Plaisir de Merle: A Little Piece Of France in Simondium
Situated in the heart of Simondium, Plaisir de Merle is an idyllic Cape winery that produces a range of award-winning, French-inspired wines.
'The New Wave craze has peaked,' says Thomas Webb of Thelema. 'New and different isn’t enough of a story anymore. People want consistency, history and legacy. Otherwise, where’s the substance?'
If it’s substance you want, well, let us elucidate you on the legacy of Plaisir de Merle.
A hidden gem by all accounts, but a gem by virtue of its great age and the consistent quality of its wines throughout 300 years of winemaking. One of the original Huguenot farms along the banks of the Berg River in the Drakenstein Valley, in a place called Simondium, named for Reverend Pierre Simond in the 1700s.
The farm’s legacy is dotted with grand guardians imbued with the values of the griffin, a mythological creature that serves as a symbol to the Estate. Signifying the vision of an eagle and the courage of a lion, these values have informed the various men and women who have stood sentinel over the vast lands of Plaisir de Merle for over three centuries.
Plaisir de Merle means ‘At the Pleasure of the Blackbird’ in French and is derived from the name ‘Les Plessis Marly’, a small town in the middle of France and home to the first guardian, Charles Marais. Given its roots, the Estate remains defiantly French in the heart of Simondium.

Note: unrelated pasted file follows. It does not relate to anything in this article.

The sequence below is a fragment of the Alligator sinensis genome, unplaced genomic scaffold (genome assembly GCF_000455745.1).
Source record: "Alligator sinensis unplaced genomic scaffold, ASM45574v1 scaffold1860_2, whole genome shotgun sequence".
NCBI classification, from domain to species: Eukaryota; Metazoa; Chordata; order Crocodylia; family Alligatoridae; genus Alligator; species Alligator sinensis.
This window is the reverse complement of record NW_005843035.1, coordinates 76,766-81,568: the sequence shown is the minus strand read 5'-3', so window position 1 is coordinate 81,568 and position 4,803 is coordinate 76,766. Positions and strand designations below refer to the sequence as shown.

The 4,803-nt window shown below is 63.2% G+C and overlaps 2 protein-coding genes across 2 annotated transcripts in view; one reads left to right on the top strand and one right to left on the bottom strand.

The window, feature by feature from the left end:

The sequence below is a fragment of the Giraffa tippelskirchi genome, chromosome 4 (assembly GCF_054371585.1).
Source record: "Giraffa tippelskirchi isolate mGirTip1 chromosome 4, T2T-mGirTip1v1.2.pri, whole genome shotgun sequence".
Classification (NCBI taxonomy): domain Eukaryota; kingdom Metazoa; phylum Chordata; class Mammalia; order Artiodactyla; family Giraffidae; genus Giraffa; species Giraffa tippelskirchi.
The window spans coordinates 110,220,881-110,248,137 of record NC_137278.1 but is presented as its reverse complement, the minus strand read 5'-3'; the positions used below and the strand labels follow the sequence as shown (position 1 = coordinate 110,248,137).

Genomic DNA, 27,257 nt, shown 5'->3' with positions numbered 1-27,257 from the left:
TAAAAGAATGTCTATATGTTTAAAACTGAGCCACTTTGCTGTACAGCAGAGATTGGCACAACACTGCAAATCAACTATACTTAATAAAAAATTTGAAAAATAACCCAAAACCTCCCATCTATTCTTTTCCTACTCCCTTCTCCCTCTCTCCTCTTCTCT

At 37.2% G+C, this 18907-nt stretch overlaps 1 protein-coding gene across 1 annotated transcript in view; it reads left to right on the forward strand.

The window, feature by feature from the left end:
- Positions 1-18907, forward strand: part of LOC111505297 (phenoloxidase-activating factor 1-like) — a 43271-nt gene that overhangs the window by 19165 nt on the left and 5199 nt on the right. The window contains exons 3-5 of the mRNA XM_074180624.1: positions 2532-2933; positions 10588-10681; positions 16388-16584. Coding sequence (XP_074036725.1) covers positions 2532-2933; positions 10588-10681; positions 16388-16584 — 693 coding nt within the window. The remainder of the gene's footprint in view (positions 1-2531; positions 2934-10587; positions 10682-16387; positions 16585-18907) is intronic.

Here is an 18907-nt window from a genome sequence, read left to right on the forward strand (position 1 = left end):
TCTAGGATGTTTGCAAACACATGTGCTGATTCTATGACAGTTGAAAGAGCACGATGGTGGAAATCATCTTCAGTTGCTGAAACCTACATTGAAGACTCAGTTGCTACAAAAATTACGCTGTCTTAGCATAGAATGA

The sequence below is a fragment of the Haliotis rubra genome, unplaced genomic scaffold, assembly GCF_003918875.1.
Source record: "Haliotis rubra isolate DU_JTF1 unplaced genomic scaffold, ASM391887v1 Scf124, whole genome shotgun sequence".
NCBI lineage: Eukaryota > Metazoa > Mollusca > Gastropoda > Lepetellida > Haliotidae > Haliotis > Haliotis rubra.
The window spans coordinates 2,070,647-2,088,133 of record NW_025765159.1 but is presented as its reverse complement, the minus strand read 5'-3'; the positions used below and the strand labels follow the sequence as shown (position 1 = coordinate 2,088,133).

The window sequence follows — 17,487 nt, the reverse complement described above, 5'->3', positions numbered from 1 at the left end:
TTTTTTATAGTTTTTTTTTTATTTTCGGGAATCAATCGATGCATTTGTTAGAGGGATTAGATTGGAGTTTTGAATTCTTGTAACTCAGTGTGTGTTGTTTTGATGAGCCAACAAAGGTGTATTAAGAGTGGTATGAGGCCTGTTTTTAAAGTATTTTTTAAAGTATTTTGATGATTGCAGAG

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The wine is an ode to France and is made with only the noblest of grapes: Chardonnay, Syrah, Cabernet Sauvignon, Malbec, Petit Verdot, and Merlot.
Winemaker and Cellar Master Neil Bester has been with the winery since its commercial relaunch in 1993 and has since built on the teachings of Dr. Pontallier and made it his own as evidenced by the wine. British Master of Wine Tim Atkin has called Plaisir de Merle 'one of the best producers in the Simonsberg-Paarl'.
The success of Plaisir de Merle can be attributed to a long line of scientifically minded guardians. The Baron of Wynberg, Lord John Henry de Villiers, was known to say that the top 12 inches of soil was the true source of a nation’s wealth and prompted his fellows to apply science in their farming, warning them to avoid the gold and diamond market and rather focus on bettering the quality of the wine.
Wilkine Reina Henrica Schünke Hollway established a lab on the farm in 1831 and decided to set a new standard: no fortified or artificial materials were to be added to any wine from the estate, so each grape could retain its own sharp, characteristic bouquet.
Albertus Bernardus Johannes Bartman employed the first professional winemaker in South Africa, Otto Phfahl, who later went on to write a handbook on winemaking in the valley.
Nicolas Browse Gray explored the power of fruit farming in the valley and annually delivered his entire apple-plum crop to Buckingham Palace. We’d challenge you to find an Estate with more substance, speaking to the very nature of heritage.
To purchase Plaisir de Merle wines, visit the Vinoteque website.
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